Context: This game was the most highly anticipated game of the year in 1983: Houston’s Phi Slama Jamma versus Louisville’s Doctors of Dunk.  Both teams were filled with high-flying, athletic players who liked to get up and down the court.  Houston was led by future Hall of Famers Akeem Olajuwon and Clyde Drexler, while Louisville had Scooter and Rodney McCray up front as well as Lancaster Gordon and Milt Wagner in the backcourt.  This game more than any other of the post-UCLA era showcased the “attack the rim” mentality that has come to define the modern game, and it showed in the viewership (earning a then-record 14.8 television rating).  We pick up the game with Houston trailing and about to go on a spectacular 17-1 run that included six straight dunks by the Cougars (and ten in the final 12 minutes of the game).  SI’s Curry Kirkpatrick wrote at the time that the display was “breathtaking… [a] bomb of a Houston team detonated.”  Enjoy.

Share this story

Final Four Team-By-Team Previews: Michigan State

Posted by zhayes9 on March 31st, 2010

Rush the Court’s Zach Hayes will deliver a breakdown of each Final Four team every day this week. Here are the Butler and West Virginia previews. Today we delve into Michigan State’s chances during their sixth Final Four under Tom Izzo.

It's Mr. Izzo's time of year

Crucial Tourney Moment(s): Michigan State and Maryland played a two-minute stint of basketball during their second round clash unrivaled in this NCAA Tournament. Timeouts, fouls and other stoppages were few and far between. Instead, up-and-down basketball, star players making season-deciding buckets and one backup point guards’ clinching shot at the buzzer made the difference. After Greivis Vasquez capped off a heroic late game performance with a leaner that gave the Terps the lead, it was the roundest point-forward in the land, Draymond Green, finding a streaking  Korie Lucious under the ducked head of Delvon Roe for a three-pointer that sent the Spartans to St. Louis, and, following victories over Northern Iowa and Tennessee, on to the Final Four for the second straight season.

Advantage Area: Coaching can often be overstated. After all, it’s ultimately the players on the floor and their individual decision making and skill level that decide games. Yet there’s something about Tom Izzo and his ability to construct a basketball team that peaks when the stakes are at the highest level. A Spartan team mired with chemistry issues, injuries and suspensions for most of the season has rallied around a single goal and are somehow playing into April. Everyone gives Izzo, aptly nicknamed Mr. March, full credit for the turnaround and the program’s annual success. Everyone except Izzo, of course. There are three other great coaches in Indianapolis this year, though, and the games are determined on the floor. Where the Spartans hold an advantage is their ability to run effective sets in the halfcourt, overall athleticism, capability of functioning at different speeds and the versatility of players like Raymar Morgan and Draymond Green. The second half they played against Northern Iowa on the offensive end was a thing of beauty.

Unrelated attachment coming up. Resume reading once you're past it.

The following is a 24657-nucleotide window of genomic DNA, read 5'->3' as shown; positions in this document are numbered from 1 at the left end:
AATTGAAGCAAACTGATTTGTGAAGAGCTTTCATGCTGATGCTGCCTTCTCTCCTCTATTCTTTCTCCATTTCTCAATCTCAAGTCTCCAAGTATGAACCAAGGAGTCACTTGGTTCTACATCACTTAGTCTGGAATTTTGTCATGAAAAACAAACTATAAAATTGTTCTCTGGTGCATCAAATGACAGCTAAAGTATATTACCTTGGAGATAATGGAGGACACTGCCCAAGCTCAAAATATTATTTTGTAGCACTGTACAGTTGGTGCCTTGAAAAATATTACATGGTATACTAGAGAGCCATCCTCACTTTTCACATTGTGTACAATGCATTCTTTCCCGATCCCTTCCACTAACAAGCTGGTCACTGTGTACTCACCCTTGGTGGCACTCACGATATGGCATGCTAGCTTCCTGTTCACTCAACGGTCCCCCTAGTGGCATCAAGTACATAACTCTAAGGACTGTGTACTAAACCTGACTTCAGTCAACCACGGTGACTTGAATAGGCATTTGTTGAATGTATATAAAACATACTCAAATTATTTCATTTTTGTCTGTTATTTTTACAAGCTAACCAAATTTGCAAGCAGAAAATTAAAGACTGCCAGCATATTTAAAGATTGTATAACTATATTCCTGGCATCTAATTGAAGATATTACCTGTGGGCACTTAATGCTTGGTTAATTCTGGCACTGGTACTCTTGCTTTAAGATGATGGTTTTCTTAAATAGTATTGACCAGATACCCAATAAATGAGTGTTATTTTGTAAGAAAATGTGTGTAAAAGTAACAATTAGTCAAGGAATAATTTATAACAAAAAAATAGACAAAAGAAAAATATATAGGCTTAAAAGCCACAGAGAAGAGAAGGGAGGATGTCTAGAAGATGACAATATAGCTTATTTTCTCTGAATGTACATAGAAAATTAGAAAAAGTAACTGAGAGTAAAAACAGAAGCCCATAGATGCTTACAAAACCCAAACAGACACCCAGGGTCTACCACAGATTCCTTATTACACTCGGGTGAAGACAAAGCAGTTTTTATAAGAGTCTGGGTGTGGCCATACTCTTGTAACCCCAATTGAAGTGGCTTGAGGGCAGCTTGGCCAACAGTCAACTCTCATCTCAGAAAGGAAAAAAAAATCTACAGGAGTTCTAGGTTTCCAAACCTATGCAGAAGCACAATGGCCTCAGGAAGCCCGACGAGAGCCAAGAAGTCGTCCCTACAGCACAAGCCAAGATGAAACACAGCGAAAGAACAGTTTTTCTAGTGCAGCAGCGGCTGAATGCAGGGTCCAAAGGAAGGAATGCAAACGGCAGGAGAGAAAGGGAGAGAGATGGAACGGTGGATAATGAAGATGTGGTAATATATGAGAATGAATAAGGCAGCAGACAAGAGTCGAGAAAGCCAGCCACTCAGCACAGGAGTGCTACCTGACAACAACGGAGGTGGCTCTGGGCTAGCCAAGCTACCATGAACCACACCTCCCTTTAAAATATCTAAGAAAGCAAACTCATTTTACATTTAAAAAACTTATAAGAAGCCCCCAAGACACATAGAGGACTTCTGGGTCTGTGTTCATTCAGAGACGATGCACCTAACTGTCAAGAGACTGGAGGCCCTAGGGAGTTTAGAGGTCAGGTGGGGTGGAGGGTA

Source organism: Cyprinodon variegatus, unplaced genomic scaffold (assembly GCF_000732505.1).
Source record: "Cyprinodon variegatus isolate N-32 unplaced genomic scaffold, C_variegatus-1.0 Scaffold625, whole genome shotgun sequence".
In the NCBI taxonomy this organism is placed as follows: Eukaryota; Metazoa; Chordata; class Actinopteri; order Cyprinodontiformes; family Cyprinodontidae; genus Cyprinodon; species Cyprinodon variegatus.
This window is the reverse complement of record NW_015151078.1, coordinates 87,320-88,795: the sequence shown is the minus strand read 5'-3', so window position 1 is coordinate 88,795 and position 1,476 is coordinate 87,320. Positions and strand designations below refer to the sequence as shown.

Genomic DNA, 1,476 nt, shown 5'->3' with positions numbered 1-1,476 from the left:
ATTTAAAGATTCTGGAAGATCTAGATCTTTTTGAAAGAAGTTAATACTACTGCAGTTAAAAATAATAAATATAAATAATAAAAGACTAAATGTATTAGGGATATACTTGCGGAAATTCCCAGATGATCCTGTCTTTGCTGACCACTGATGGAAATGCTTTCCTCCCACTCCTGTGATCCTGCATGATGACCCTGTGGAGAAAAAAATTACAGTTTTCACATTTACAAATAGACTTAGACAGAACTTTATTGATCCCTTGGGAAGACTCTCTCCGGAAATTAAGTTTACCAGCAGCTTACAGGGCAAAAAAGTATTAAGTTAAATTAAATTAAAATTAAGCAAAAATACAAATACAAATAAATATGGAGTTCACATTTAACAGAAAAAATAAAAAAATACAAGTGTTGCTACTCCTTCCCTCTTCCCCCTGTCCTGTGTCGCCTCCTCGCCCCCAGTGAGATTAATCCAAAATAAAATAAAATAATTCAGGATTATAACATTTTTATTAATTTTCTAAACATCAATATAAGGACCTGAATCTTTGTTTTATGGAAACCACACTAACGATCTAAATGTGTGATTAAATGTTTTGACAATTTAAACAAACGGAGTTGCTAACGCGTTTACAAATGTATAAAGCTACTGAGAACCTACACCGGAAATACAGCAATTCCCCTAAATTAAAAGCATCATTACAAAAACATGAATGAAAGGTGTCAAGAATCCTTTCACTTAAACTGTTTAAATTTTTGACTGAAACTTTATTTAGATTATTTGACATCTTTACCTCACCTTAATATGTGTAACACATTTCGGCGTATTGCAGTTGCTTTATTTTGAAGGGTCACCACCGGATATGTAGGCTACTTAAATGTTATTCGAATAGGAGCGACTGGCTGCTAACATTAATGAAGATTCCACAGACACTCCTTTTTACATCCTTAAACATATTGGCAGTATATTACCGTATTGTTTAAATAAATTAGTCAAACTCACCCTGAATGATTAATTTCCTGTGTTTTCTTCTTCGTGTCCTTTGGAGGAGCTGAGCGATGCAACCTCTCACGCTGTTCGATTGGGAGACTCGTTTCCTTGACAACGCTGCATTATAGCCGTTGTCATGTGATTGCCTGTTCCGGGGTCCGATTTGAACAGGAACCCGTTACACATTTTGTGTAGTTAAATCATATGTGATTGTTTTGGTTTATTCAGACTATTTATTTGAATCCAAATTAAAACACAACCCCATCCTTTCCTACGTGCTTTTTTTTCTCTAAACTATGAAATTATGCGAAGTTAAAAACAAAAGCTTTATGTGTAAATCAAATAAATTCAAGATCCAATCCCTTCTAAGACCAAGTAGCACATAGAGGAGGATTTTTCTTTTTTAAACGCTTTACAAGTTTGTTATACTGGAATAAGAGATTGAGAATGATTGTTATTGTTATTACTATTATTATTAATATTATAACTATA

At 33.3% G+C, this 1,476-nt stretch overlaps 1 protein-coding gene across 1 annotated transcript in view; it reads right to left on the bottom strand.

Potential Downfall: There are two areas of great importance that the Spartans lack and both could prove their ultimate downfall- steady, experienced point guard play and reliable low-post scoring. Korie Lucious has done a commendable job replacing the Spartans floor leader Kalin Lucas thus far, but often surrendered careless turnovers to the heavy ball pressure of Tennessee’s Bobby Maze and Melvin Goins. No team defends as physically in the halfcourt as Butler. Both Shelvin Mack and Ronald Nored are pests that force turnovers at a decent rate. Lucious shouldn’t worry about wowing anyone under the bright lights of Lucas Oil Stadium; instead, focus on taking care of the basketball and running sets, finding Durrell Summers off screens, locating Draymond Green for open mid-range shots and controlling the pace of the game. Michigan State also lacks a true low post scorer that can go toe-to-toe with Matt Howard. Delvon Roe is playing with a torn meniscus and Derrick Nix is a freshman without much experience. Should they advance, neither West Virginia or Duke possesses a consistent scoring threat on the low block.

X-Factor: Raymar Morgan is the ultimate x-factor in college basketball. When Morgan plays up to his talent level, the Spartans are a team to be reckoned with. Durrell Summers shooting stroke is also a major x-factor in Saturday’s game. Summers has been Izzo’s most valuable offensive cog in the last three games: 25-39 FG, 14-22 3pt and 66 points. The Spartans were able to knock off Northern Iowa largely because the Panthers defense dares opponents to make long jump shots and Summers delivered. He exploded onto the scene as a sophomore last March and will look to do the same this year coming off screens and hitting jumpers. With Chris Allen hobbled and Lucious worried about running the offense, it’ll be up to Summers to bail Michigan State out on more than one occasion late in the shot clock when the Butler defense imposes their will in the halfcourt.